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Nomura sees Singapore stocks benefiting from the global economic reopening


SINGAPORE — Singapore’s markets look set to benefit as the world reopens and recovers from the pandemic, according to Nomura’s Chetan Seth.

“We turned constructive on Singapore six, seven months ago,” Seth, Asia-Pacific equity strategist at the firm, told CNBC’s “Squawk Box Asia” on Friday.

He said Singapore stocks are possibly among the best plays for the reflation, reopening or cyclical recovery trade regionally. Nomura currently has a neutral call on the country’s market.

As of its Thursday close, the Straits Times index in Singapore has risen about 11% so far in 2021. In comparison, the FTSE Bursa Malaysia KLCI Index in Malaysia has declined more than 6% while the SET Composite index in Thailand has risen about 7.1%.

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Banks in Singapore tend to do well when U.S. 10-year yields rise, Seth said. Domestic yields tend to follow, turning into another tailwind for lenders. This has helped drive the country’s recent outperformance compared with its regional peers, the strategist said.

But Seth said the road ahead is “a bit tricky” and dependent on the outlook for U.S. 10-year yields.

In March, the U.S. 10-year Treasury yield jumped above 1.7% after the Federal Reserve said it does not plan to raise interest rates anytime soon nor taper its bond-buying program.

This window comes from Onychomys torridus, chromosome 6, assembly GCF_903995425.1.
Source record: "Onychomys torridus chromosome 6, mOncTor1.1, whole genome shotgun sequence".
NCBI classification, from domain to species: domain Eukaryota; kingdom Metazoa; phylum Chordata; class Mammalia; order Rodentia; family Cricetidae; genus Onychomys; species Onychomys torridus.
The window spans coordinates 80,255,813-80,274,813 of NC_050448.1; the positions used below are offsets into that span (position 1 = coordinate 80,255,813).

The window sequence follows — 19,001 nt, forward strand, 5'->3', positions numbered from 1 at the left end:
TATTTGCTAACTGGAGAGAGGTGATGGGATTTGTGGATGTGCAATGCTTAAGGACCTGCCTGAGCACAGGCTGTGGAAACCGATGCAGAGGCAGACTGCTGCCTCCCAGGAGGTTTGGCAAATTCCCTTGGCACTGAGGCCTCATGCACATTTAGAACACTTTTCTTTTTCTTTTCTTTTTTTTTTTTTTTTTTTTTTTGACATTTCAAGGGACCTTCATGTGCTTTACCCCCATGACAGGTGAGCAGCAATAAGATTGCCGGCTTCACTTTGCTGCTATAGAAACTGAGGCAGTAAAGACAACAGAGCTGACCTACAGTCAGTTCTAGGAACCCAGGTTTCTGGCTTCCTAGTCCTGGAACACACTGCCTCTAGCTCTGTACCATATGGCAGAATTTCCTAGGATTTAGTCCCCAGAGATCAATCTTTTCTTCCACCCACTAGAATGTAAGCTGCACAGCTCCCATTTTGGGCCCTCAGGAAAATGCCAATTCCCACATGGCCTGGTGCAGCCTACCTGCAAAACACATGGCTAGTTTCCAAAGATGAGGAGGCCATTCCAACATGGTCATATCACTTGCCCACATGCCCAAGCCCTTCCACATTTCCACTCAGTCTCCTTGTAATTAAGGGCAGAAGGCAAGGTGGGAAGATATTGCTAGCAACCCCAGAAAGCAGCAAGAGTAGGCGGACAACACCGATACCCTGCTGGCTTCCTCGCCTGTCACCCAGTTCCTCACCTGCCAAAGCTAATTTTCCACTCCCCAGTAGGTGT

Yields have since fallen amid concerns over inflation as well as slower growth. The 10-year Treasury yield recently fell below 1.2% before seeing a partial recovery. It last sat at 1.2816%. Yields move inversely to prices, so a decline in the former means investors are buying bonds and pushing prices up.

Looking ahead, Seth said Singapore’s banks can continue to do well if the U.S. 10-year Treasury yield returns to 1.6% or 1.7%.

Outlook for Indonesia and Malaysia

Seth said Nomura is currently “underweight” on Malaysian stocks as the structure of the country’s market is “not really conducive to sustain outperformance.”

“If you look at last year, Malaysia was one of the most resilient markets in Asia because parts of the market — let’s say glove makers — did very well,” he said. “That trade has been reversing, right? So I think that could continue to weigh on overall market.”

Malaysia was one of the few markets in Southeast Asia that saw growth in 2020. That came as shares of glove makers such as Top Glove surged due to pandemic-driven spike in demand. The trend has since reversed. Malaysia-listed shares of Top Glove have tumbled more than 30% so far this year.

Looking at Indonesia, Seth said he liked the market over the medium term but warned that the country’s Covid situation remained a near-term risk. Last week, Indonesia reported the most new Covid infections globally, according to the World Health Organization.

“We need to see some bit of sentiment improve on that front, but we like the (Indonesia) story,” he said.

— CNBC’s Jeff Cox contributed to this report.



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